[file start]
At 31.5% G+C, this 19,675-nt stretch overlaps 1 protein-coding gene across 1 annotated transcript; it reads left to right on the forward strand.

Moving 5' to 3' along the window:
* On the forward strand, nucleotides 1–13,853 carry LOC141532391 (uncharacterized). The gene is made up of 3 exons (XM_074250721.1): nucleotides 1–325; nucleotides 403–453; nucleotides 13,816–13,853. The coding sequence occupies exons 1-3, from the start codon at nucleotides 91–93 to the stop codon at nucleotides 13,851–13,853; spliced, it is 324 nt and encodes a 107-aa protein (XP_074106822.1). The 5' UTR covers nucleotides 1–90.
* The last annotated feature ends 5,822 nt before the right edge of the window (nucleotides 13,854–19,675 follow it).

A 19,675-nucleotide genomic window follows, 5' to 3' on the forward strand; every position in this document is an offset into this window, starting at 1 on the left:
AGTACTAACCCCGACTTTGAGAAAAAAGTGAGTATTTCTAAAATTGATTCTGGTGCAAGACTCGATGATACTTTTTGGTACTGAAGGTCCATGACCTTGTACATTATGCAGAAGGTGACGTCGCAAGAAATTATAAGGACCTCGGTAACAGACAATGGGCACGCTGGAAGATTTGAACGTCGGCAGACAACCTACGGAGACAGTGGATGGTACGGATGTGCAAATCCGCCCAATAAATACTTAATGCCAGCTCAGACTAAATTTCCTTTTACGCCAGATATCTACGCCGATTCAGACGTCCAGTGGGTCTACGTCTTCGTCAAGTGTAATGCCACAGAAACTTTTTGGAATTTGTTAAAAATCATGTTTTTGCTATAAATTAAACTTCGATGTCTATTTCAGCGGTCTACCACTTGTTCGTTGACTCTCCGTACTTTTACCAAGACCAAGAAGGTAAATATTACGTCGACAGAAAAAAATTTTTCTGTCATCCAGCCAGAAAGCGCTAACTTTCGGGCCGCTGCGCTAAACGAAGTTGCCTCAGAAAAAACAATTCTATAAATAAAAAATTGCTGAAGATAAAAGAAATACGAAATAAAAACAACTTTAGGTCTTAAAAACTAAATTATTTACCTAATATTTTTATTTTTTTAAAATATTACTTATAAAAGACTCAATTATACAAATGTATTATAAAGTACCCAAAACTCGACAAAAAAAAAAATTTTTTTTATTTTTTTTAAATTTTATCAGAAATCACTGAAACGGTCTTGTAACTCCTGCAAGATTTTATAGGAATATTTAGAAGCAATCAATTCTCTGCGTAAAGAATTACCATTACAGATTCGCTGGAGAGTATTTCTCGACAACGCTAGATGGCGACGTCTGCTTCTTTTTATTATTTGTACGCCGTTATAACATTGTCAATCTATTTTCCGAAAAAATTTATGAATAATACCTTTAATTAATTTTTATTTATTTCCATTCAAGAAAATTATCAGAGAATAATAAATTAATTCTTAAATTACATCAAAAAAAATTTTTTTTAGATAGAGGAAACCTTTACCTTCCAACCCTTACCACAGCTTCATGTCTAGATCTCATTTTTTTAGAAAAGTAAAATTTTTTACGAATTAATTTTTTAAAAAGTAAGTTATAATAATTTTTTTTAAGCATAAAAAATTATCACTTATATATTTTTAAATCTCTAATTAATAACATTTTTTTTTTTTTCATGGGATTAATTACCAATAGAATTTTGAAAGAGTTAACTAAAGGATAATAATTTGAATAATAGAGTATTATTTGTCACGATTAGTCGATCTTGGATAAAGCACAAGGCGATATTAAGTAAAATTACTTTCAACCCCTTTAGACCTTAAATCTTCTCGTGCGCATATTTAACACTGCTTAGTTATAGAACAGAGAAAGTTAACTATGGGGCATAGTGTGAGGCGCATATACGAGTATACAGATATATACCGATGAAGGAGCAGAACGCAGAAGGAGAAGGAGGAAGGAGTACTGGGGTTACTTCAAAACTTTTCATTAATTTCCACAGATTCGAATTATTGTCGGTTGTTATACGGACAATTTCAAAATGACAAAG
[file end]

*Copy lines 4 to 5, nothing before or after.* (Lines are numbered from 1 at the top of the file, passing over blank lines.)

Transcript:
* The last annotated feature ends 5,822 nt before the right edge of the window (nucleotides 13,854–19,675 follow it).

A 19,675-nucleotide genomic window follows, 5' to 3' on the forward strand; every position in this document is an offset into this window, starting at 1 on the left: